1.9.23: Article first published. 12.3.23: Article updated.

Fairfax County Public Schools (FCPS) has a history of training staff to take actions that prevent information being obtained via Freedom of Information Act (FOIA) and Family Educational Rights and Privacy Act  (FERPA) requests. Under FERPA, parents have the right to inspect their children's education records. Under FOIA, parents have the right to access other records unrelated to their children as well as records related to their children, which aren't considered educational records. However, if there's nothing in writing, if students names are intentionally changed to initials and/or nicknames, or if staff include lawyers on emails just so they can claim that the records are privileged, neither parents nor students can access them.

This training isn't a surprise in light of the U.S. Department of Education (USDOE) Office for Civil Rights' (OCR) recent investigation findings, released November 30, 2022. During its investigation, OCR found that FCPS directed staff to take actions that are in violation of Section 504 of the Rehabilitation Act of 1973 (Section 504), 29 U.S.C. § 794, and its implementing regulation, 34 C.F.R. Part 104, which prohibit discrimination on the basis of disability under any program or activity receiving Federal financial assistance.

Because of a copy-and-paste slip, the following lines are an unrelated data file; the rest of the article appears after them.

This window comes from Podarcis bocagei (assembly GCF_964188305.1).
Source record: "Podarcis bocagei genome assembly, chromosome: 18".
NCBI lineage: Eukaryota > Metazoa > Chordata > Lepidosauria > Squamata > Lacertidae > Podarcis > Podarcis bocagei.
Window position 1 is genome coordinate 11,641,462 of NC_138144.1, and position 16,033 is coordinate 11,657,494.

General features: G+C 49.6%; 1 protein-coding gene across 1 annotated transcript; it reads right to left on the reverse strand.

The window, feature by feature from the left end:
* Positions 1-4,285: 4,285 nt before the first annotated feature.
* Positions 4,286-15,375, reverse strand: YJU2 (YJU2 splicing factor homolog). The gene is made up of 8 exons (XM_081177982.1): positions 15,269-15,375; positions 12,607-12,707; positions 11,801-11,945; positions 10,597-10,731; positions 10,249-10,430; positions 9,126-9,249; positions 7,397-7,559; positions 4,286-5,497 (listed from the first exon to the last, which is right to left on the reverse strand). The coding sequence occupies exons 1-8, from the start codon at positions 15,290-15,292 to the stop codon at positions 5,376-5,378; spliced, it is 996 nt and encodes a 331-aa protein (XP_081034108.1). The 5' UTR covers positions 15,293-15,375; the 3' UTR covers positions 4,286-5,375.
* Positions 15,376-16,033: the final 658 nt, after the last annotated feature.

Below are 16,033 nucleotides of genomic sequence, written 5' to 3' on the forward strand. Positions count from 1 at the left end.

This practice of training staff to take actions that aren't in the best interest of students extends to FERPA and FOIA, and an effort to prevent parents and students from accessing information related to them and/or other items of importance has been happening for years. FCPS has been engaging in bad faith actions in relation to student and related records in particular by training staff not to put information in writing; to change the names of students to nicknames and/or initials, so that the records don't come up in FERPA and/or FOIA requests; and to include lawyers on emails so that they'll be considered privileged and won't have to be included in FERPA and/or FOIA requests.

February 24, 2016

Silverbrook Elementary School (SES) principal Melaney Mackin advised school psychologist Michael Borsa the following regarding an email sent by a parent:

"I suggest that you do not email your reply to her questions (no paper/email trail) – either call her to discuss or email to say these can be answered when she comes in for the next meeting with the

October 30, 2017